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Re: texi2html output validity

From: Yuri Khan
Subject: Re: texi2html output validity
Date: Wed, 24 Dec 2014 00:59:32 +0700

On Tue, Dec 23, 2014 at 10:49 PM, Patrice Dumas <address@hidden> wrote:

> First of all it is a bit unclear where this html comes from.  In
> general, both texi2html and texi2any/makeinfo, especially for makeinfo
> starting at version 5 render properly nested html tags.

I haven’t checked. David Kastrup posted it as an example of how image
size is not declared, and I just assumed it was real Texinfo output.

>> @key should be rendered as <kbd>, possibly with an additional class.
>> Yes, even when inside @kbd — HTML allows and encourages nesting <kbd>.
> I am not convinced.  @key is semantically very diferent from @kbd which
> is the same as <kbd>.  Indeed <kbd> is not for a keyboard key in HTML,
> but for typed keyboard input.

http://www.w3.org/TR/html5/text-level-semantics.html#the-kbd-element says:

> When the kbd element is nested inside another kbd element, it represents an 
> actual key or other single unit of input as appropriate for the input 
> mechanism.

> @t and other non-semantic commands are already discouraged in the manual.
> But I see no point in not using <tt> for @t, as long as browser support
> it (which is likely to be until the end of times). CSS is not supported
> by every browser.

What browsers are there that do not support CSS *and* at the same time
have the capability of displaying proportional fonts?

Anyway this point is moot because the current HTML specification makes
CSS the only supported way of specifying presentation. Browsers that
do not yet support CSS had better keep up.

> I may have missed something, but in the specification of 4.01
> Transitional all the element you describe as needing to be dropped
> are accepted?  I see them all in
> http://www.w3.org/TR/html401/sgml/loosedtd.html

Yes, 4.01 Transitional allowed all that. That’s why it was named
Transitional — to provide backward compatibility for the transition

As of this past October, that transition period is over. HTML 3.2 is
obsolete and so is 4.01 Transitional. 4.01 Strict remains an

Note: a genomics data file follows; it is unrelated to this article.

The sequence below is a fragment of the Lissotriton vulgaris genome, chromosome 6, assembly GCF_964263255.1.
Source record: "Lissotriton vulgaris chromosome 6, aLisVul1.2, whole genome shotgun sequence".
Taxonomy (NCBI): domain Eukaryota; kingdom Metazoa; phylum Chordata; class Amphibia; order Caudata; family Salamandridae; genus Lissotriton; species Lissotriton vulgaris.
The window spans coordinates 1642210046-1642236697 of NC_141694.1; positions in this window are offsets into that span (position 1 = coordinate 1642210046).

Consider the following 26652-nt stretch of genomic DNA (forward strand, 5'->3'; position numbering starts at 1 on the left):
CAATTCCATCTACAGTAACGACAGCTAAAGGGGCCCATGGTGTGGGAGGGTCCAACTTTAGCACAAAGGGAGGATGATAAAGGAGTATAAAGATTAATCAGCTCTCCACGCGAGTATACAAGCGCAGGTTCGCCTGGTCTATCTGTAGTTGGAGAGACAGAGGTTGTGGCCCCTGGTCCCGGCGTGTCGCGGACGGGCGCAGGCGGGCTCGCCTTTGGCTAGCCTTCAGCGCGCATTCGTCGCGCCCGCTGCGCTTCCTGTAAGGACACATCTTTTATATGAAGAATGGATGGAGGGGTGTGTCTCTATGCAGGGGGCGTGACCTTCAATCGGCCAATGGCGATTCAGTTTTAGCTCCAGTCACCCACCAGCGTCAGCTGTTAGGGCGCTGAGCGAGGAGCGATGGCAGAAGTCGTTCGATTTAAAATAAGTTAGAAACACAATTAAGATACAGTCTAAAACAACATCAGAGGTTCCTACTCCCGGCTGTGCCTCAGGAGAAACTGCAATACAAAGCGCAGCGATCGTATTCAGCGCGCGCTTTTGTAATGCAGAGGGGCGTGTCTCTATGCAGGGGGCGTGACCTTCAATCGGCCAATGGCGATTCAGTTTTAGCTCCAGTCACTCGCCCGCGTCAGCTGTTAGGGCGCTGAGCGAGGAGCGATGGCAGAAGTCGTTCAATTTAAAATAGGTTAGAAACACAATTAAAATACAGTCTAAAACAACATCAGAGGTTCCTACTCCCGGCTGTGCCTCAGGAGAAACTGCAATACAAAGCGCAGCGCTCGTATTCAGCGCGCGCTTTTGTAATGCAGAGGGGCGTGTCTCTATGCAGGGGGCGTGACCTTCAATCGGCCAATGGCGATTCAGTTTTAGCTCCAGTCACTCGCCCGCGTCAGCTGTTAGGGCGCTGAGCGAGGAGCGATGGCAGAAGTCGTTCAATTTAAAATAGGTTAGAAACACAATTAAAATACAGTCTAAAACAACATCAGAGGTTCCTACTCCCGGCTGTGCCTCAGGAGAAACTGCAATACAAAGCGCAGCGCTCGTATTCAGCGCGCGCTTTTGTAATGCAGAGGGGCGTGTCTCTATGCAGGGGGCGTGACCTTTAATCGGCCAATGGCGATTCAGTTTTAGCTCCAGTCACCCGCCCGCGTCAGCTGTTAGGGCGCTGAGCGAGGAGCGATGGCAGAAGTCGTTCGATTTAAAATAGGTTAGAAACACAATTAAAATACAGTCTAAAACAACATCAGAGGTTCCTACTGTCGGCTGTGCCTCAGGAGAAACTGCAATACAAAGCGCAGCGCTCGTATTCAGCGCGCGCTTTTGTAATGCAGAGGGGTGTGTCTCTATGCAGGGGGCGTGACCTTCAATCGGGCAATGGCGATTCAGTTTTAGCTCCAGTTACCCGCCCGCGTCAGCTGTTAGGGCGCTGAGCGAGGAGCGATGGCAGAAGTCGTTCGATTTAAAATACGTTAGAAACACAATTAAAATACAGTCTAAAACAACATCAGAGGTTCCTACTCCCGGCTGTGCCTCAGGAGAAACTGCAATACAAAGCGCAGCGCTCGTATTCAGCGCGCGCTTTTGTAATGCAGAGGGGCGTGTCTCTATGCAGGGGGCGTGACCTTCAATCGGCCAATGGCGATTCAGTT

almost-compatible subset of the current standing Recommendation, HTML

>> * tables should be generally avoided unless actually representing tabular 
>> data;
> Agreed, but sometime we want to do some non-semantic formatting, for
> instance for node lines, or indices.  <table> is very practical in that
> case.

Non-semantic formatting is bad. Please do not want to do it.

I do not understand what node lines are. I thought a node is a whole
section of a document?

Indices would look much better as definition lists, possibly styled
for compact presentation on viewports wider than a certain threshold,
and possibly using multicolumn layout on even wider viewports. I
tested the Emacs manual index[1] in the Responsive Design View mode in
Firefox: it fits the 320×480 screen very poorly and under-utilizes the
1920×1200 screen.

[1]: http://www.gnu.org/software/emacs/manual/html_node/emacs/index.html

>> * the encoding declaration <meta> should be the first thing in <head>;
> What would be the reason for that?

Because the HTML specification says[2] the encoding declaration must
appear within the first 1024 bytes of the document, and including any
kind of document-provided content before the encoding declaration
might cause a violation of this rule.

[2]: http://www.w3.org/TR/html5/document-metadata.html#charset1024

And the reason for HTML spec saying so is that if the parser does not
know the encoding beforehand, it then has to perform a preliminary
scanning of the document in search of an encoding declaration. After
it finds one, it has to restart at the beginning. Restarting the
parsing could be very inefficient if the document is being streamed
from the network.

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